Magic and Mayhem
Before a player takes their turn, the player and any of their opponents can play one of their Magic cards. These cards introduce a new rule that the active player must use during their turn. Each of the effects of the Magic cards are summarized here.
- Guess Who: The player must close their eyes before they launch the Coconut.
- Aimed Shot: The player must hit a specific cup. If they do not, their turn is over, even if their Coconut lands in another cup.
- Freeze: The player loses their turn.
- Far Shot: The player must attempt to launch their Coconut at least one arm’s length from their red line.
- Call the Wind: The opponent who played the Magic card can attempt to distract the active player by blowing or using a fan when the Coconut is launched.
- Coconut Duplication: The player can launch two Coconuts this turn.
Played Magic cards are discarded and out for the duration of the game.
Winning the Game
The game can end two different ways.
- The first player to build a “pyramid” with 6 captured cups wins the game.
- If all the Coconuts have been used to capture cups, but no one has a complete “pyramid”, the player who has the most Coconuts in captured cups wins the game.
To learn more about Coconuts, visit the game’s web page.
Coconuts will easily win the Child Geek approval. The game has everything that will make them smile. I have no doubt that some of the older and more “cheekier” Child Geeks will see the Coconuts as “monkey poop”. Honestly, I thought that’s what they were, too, when I first opened the box. The Parent Geeks are going to be mixed when it comes to their approval, I think. While the game is challenging, but casual, the constant flinging of small rubber Coconuts might get old. Especially if they have to keep leaving the table to retrieve them. There is nothing about Coconuts that will appeal to the Gamer Geeks except the humor of the game.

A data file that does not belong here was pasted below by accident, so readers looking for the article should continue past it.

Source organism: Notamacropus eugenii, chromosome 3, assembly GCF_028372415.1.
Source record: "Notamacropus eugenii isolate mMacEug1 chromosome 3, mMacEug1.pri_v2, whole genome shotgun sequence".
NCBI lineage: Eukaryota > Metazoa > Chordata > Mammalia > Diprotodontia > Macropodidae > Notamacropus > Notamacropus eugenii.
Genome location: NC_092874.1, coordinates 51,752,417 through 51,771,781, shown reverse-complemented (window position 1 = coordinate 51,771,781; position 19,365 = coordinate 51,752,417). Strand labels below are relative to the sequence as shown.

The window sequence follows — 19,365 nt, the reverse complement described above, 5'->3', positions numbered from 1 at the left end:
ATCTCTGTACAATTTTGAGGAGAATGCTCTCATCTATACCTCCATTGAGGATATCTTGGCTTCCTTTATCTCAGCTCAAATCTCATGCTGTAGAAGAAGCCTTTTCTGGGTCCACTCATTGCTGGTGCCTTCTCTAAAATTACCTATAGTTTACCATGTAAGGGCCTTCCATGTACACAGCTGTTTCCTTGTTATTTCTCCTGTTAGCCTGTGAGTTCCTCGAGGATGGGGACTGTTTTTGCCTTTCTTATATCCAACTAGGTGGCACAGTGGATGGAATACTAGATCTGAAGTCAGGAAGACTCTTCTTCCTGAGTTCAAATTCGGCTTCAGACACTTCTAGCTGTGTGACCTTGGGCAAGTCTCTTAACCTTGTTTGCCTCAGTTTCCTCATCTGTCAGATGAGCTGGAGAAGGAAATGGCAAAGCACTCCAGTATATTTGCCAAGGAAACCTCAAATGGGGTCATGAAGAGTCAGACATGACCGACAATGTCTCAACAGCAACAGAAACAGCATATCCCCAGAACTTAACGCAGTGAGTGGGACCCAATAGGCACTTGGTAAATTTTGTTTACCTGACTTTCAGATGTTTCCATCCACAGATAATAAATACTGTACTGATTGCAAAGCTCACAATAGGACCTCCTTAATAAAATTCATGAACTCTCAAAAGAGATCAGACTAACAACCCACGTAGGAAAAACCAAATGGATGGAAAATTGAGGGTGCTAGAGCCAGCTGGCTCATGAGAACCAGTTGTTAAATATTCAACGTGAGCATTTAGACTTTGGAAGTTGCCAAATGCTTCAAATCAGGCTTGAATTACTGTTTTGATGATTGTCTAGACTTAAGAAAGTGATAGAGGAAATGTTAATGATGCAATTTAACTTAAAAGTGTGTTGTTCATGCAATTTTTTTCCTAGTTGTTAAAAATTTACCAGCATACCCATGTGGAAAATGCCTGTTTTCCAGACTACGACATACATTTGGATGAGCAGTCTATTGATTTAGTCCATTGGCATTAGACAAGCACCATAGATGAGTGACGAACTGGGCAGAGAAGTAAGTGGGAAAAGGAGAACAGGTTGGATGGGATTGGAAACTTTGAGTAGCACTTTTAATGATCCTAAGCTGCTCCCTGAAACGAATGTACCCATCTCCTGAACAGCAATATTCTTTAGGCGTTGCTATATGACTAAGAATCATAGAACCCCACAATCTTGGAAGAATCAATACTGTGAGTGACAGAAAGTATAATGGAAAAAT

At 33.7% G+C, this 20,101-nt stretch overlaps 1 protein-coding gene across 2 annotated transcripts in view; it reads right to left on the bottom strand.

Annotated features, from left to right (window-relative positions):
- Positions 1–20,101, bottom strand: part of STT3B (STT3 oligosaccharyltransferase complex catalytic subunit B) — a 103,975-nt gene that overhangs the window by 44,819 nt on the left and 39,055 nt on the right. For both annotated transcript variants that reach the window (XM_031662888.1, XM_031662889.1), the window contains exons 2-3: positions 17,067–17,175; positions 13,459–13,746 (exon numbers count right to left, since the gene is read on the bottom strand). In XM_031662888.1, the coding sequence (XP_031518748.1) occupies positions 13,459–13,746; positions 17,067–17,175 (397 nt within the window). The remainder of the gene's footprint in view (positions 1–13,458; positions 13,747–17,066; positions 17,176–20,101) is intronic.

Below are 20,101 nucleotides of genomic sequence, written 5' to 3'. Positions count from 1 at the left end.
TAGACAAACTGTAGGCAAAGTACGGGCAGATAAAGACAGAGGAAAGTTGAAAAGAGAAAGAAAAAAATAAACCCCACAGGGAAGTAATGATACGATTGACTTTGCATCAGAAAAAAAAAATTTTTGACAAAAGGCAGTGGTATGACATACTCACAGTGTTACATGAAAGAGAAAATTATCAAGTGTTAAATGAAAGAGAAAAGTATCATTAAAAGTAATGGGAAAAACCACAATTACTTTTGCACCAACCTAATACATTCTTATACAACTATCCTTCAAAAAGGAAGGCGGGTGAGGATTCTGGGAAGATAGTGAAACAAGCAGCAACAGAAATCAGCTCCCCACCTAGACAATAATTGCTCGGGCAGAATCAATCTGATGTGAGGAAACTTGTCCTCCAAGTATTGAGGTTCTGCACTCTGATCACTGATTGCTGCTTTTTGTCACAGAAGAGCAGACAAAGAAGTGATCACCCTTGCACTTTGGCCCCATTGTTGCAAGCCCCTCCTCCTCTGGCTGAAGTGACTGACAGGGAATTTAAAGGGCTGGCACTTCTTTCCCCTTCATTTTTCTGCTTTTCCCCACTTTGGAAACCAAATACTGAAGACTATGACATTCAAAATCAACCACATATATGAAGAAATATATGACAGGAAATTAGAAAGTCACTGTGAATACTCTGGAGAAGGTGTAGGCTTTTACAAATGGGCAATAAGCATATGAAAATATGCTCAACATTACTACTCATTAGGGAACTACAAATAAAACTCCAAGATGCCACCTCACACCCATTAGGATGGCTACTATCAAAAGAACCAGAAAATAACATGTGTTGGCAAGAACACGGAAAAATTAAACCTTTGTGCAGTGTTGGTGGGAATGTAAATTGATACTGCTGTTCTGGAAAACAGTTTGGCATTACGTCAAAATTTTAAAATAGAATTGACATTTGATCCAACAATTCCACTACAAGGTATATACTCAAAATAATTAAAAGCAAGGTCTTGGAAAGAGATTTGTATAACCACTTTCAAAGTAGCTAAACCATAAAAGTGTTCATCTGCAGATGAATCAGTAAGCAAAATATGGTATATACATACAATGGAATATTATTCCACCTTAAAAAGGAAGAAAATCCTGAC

Teaching the game is very simple, but do give your players an opportunity to take some practice launches. Encourage the players to hold or set the Monkey launchers however they please. Just make certain they understand that they must remain behind their red line.
After explaining how the game was played, I asked my three little geeks what they thought of Coconuts so far.
“Reminds me a little bit of Ants in the Pants or PongCano. Looks like silly fun.” ~ Liam (age 9)
“I really like these monkey’s, Daddy.” ~ Nyhus (age 6)
“Look! It’s poop!” ~ Ronan (age 4)
Yes, expect to be reminded often that the rubber Coconuts look like poop. It won’t be long until you see them as small balls of feces, I promise you. Let’s play Coconuts and see if this nutty game is barrels of laughs or a handful of sh- … well, you know.
The Child Geeks really enjoyed Coconuts and had no problem playing it. Our youngest Child Geek at age 4 did an outstanding job, even though he wasn’t as accurate with the Monkey launcher as his older peers. Laughter only ceased when a player took their turn to launch a coconut. The laughter then came rushing back like a crashing wave. According to on Child Geek, “I had no idea that throwing little coconuts could be so fun!” Another Child Geek said, “This game can be hard, but I’m always laughing, so it doesn’t matter.” I am also happy to report that the Child Geeks used their Magic cards like champs. Note that there is no writing on the Magic cards. The owner of the game should expect to refer to the rule book to read what each of the Magic cards do until all the players are familiar with them. When the last Coconut was found (it rolled under a cabinet) and the Monkey launchers were put away, all the Child Geeks voted to approve Coconuts.
The Parent Geeks enjoyed their time playing the game with their family, but not so much the game itself. They found it to be a bit too long and repetitive. According to one Parent Geek, “I like playing this game, but I got tired of attempting to find the little coconuts.” Not all the Parent Geeks felt that strongly about the constant need to retrieve the little brown rubber tropical seeds, but enough of the Parent Geeks voted the game down for it to be rejected. I should also note that the game was not enjoyed when it was played with just Parent Geeks. This is most definitely a “family game”.